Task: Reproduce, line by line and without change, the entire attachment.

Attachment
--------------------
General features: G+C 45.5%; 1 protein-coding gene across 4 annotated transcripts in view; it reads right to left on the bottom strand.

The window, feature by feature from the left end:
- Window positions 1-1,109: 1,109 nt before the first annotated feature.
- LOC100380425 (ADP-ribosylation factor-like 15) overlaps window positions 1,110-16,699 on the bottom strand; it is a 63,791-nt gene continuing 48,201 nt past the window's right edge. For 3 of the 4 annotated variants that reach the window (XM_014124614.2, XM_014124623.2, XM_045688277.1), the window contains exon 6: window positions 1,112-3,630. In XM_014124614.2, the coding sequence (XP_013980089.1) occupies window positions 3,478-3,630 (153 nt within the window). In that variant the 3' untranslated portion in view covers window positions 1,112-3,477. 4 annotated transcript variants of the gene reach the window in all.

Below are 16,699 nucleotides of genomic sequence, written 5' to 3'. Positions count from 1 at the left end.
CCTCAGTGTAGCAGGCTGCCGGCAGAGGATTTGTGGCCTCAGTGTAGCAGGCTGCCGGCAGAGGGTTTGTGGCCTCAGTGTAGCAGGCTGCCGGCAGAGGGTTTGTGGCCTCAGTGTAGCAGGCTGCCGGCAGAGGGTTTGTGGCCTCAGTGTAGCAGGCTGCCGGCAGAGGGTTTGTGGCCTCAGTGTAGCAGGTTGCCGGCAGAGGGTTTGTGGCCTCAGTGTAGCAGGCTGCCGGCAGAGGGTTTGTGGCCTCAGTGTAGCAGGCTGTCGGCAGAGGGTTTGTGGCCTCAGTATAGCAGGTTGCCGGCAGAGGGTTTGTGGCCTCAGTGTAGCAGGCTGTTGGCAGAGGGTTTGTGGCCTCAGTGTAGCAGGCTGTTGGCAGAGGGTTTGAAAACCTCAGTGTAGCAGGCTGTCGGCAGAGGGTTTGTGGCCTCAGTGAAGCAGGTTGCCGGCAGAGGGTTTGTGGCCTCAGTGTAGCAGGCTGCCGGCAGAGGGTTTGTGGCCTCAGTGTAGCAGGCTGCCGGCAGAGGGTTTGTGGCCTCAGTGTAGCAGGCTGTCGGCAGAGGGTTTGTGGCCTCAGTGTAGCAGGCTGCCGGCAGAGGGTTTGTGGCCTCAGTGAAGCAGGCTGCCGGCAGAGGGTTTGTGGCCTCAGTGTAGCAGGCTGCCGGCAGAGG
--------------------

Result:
General features: G+C 45.5%; 1 protein-coding gene across 4 annotated transcripts in view; it reads right to left on the bottom strand.

The window, feature by feature from the left end:
- Window positions 1-1,109: 1,109 nt before the first annotated feature.
- LOC100380425 (ADP-ribosylation factor-like 15) overlaps window positions 1,110-16,699 on the bottom strand; it is a 63,791-nt gene continuing 48,201 nt past the window's right edge. For 3 of the 4 annotated variants that reach the window (XM_014124614.2, XM_014124623.2, XM_045688277.1), the window contains exon 6: window positions 1,112-3,630. In XM_014124614.2, the coding sequence (XP_013980089.1) occupies window positions 3,478-3,630 (153 nt within the window). In that variant the 3' untranslated portion in view covers window positions 1,112-3,477. 4 annotated transcript variants of the gene reach the window in all.

Below are 16,699 nucleotides of genomic sequence, written 5' to 3'. Positions count from 1 at the left end.
CCTCAGTGTAGCAGGCTGCCGGCAGAGGATTTGTGGCCTCAGTGTAGCAGGCTGCCGGCAGAGGGTTTGTGGCCTCAGTGTAGCAGGCTGCCGGCAGAGGGTTTGTGGCCTCAGTGTAGCAGGCTGCCGGCAGAGGGTTTGTGGCCTCAGTGTAGCAGGCTGCCGGCAGAGGGTTTGTGGCCTCAGTGTAGCAGGTTGCCGGCAGAGGGTTTGTGGCCTCAGTGTAGCAGGCTGCCGGCAGAGGGTTTGTGGCCTCAGTGTAGCAGGCTGTCGGCAGAGGGTTTGTGGCCTCAGTATAGCAGGTTGCCGGCAGAGGGTTTGTGGCCTCAGTGTAGCAGGCTGTTGGCAGAGGGTTTGTGGCCTCAGTGTAGCAGGCTGTTGGCAGAGGGTTTGAAAACCTCAGTGTAGCAGGCTGTCGGCAGAGGGTTTGTGGCCTCAGTGAAGCAGGTTGCCGGCAGAGGGTTTGTGGCCTCAGTGTAGCAGGCTGCCGGCAGAGGGTTTGTGGCCTCAGTGTAGCAGGCTGCCGGCAGAGGGTTTGTGGCCTCAGTGTAGCAGGCTGTCGGCAGAGGGTTTGTGGCCTCAGTGTAGCAGGCTGCCGGCAGAGGGTTTGTGGCCTCAGTGAAGCAGGCTGCCGGCAGAGGGTTTGTGGCCTCAGTGTAGCAGGCTGCCGGCAGAGG